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SRC, Intel Shrink Environmental Footprint of Chip Building

7/16/2013 09:50 AM EDT
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mcgrathdylan
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Going green
mcgrathdylan   7/16/2013 1:53:22 PM
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There's no getting around the fact that chip building is not exactly an environmentally friendly industry. I think we should applaud the development of any technology that can offset that, even in a small way.

Tom Murphy
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Re: Going green
Tom Murphy   7/16/2013 4:49:37 PM
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Hear, hear! SRC is doing important work here.  The industry already has a well-deserved black eye for its impact on the groundwater of Silicon Valley.  Environmental planning must become the part of any future chipmaking effort that hopes to be considered a success. End of story.

R_Colin_Johnson
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Re: Going green
R_Colin_Johnson   7/16/2013 6:16:32 PM
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SRC's Environmentally Benign Semiconductor Manufacturing efforts are exemplary of what responsible chip makers should be doing. The effort is also researching all types of "greener" chemistries to clean up chip making further:

SRC funds green chemistry hunt


 

Peter Clarke
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Re: Going green
Peter Clarke   7/17/2013 11:04:45 AM
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And then there are those companies that put "green" in the naming of any product to take as much marketing benefit as possible.

So a memory that uses a little bit less energy to store a bit than some other memory becomes a "Green Memory"

 

Frank Eory
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Re: Going green
Frank Eory   7/17/2013 1:57:50 PM
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Peter, don't you think "green" is an analog quantity and that every little bit helps? Perhaps they should use the word "greener" to indicate improvement. Whether it is reducing the quantity of gases used in IC manufacturing or a memory that uses a little bit less energy than its predecessors, these are all good things, and I don't mind that the PR guys like to point that out when a change is made that means less environmental impact or energy use.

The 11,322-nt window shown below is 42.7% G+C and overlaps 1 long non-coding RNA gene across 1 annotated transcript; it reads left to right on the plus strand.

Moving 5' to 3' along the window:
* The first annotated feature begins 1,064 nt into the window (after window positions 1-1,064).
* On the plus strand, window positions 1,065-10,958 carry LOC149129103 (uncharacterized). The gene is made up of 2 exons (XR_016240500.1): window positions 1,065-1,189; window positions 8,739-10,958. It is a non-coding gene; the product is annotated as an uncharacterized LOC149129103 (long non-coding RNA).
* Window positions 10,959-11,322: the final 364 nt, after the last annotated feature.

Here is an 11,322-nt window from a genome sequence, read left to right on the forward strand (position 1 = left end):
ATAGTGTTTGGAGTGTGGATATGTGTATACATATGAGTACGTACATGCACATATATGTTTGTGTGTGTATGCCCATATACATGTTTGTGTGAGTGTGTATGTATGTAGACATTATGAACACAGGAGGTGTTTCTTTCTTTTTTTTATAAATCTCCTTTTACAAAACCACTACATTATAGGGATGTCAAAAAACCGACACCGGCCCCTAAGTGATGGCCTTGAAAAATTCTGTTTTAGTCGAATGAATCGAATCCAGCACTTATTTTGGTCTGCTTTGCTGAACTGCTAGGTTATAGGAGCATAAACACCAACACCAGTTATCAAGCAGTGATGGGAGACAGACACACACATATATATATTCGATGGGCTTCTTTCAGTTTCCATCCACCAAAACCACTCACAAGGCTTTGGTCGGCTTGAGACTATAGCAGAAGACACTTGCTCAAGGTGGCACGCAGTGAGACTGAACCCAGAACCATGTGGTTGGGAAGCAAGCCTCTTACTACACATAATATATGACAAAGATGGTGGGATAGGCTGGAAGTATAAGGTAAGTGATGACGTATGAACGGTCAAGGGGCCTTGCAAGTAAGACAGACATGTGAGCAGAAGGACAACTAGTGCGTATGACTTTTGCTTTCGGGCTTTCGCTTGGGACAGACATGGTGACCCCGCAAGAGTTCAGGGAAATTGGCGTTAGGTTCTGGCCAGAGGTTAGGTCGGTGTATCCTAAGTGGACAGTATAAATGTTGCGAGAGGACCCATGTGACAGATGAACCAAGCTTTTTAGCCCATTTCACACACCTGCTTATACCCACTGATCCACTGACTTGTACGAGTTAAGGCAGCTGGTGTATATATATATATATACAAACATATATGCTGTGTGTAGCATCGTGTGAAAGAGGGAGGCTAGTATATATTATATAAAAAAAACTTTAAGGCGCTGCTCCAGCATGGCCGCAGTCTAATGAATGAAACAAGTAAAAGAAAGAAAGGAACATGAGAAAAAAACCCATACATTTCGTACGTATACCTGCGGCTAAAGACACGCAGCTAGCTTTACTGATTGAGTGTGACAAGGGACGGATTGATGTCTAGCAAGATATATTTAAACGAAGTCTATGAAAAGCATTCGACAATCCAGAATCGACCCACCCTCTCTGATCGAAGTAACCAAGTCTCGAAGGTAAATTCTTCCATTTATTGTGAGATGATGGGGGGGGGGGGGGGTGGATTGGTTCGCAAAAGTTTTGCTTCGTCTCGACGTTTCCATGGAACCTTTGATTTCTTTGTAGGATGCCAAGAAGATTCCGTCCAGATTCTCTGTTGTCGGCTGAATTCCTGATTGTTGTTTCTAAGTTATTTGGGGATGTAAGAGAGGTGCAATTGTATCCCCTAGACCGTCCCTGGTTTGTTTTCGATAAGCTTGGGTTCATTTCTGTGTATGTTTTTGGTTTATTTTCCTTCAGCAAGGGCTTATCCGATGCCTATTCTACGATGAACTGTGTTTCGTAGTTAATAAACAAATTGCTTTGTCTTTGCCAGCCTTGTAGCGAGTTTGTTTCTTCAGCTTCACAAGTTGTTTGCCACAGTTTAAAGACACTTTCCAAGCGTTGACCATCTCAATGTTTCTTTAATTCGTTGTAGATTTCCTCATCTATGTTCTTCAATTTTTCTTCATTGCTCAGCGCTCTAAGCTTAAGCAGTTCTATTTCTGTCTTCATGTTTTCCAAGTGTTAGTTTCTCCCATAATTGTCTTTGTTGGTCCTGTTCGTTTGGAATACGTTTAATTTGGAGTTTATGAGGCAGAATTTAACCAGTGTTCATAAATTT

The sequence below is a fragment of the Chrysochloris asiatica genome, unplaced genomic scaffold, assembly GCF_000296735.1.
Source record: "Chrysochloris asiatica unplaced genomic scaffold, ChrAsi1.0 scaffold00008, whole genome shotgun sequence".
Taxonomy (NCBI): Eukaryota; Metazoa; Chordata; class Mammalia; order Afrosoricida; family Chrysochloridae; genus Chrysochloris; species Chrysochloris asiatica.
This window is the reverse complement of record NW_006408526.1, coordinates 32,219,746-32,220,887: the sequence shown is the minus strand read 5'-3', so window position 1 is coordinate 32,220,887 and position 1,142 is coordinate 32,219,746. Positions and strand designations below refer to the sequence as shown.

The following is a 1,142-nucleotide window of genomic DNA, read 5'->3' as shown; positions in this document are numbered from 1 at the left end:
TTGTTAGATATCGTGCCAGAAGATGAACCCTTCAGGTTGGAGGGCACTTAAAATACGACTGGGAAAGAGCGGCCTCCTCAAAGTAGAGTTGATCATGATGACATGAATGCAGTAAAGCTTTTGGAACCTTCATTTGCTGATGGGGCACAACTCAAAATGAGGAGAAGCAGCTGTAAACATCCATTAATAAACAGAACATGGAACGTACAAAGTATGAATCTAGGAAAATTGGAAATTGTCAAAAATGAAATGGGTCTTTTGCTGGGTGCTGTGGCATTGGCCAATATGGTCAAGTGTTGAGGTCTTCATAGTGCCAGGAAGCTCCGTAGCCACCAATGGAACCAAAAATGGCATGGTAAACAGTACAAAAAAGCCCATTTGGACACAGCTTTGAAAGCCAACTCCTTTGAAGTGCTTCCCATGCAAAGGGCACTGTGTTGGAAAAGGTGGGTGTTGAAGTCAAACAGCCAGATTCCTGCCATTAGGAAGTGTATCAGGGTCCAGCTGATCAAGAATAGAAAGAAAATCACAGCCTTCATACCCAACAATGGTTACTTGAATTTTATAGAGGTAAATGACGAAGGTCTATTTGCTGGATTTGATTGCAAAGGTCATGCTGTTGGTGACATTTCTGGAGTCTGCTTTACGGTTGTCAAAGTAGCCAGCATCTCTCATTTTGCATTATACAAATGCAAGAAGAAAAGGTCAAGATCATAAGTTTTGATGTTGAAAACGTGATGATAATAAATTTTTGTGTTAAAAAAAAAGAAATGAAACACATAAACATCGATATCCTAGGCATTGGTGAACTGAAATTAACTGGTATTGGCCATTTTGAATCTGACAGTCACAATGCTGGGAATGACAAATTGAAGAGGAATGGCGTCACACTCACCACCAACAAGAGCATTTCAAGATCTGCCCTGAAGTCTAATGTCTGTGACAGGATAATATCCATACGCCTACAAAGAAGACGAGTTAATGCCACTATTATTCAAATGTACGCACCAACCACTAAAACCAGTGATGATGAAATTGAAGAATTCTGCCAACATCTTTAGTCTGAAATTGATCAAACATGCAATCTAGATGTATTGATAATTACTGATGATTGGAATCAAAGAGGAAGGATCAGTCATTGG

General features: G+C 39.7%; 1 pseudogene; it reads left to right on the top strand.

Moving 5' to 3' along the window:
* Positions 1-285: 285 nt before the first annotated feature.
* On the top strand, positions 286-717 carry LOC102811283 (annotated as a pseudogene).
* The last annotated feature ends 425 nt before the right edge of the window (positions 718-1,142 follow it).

Peter Clarke
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Re: Going green
Peter Clarke   7/18/2013 8:17:54 AM
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Hi Frank

Yes i do agree.

Every little bit helps.

But with comparative markting what you compare against is the trick.

 

So memory geometry and energy/bit have been reducing for years as a natural consequence of Moore's law miniaturization. I would argue that for an engineering audience this "downward escalator" is a built-in assumption.

And bear in mind the per bit energy needs to reduce because we keep choosing multimedia standards and applications that require more and more bits.

To say that the y generation memory consumes less per bit than the x generation memory and is therefore "green" seems to be a stretch. If very specific other things were done to make the compoment greener, reduce its carbon footprint during manufacture etc, I would better relate to the green label.

 

But yes every little bit helps....and the software programmers also need to understand that.

 

 

 

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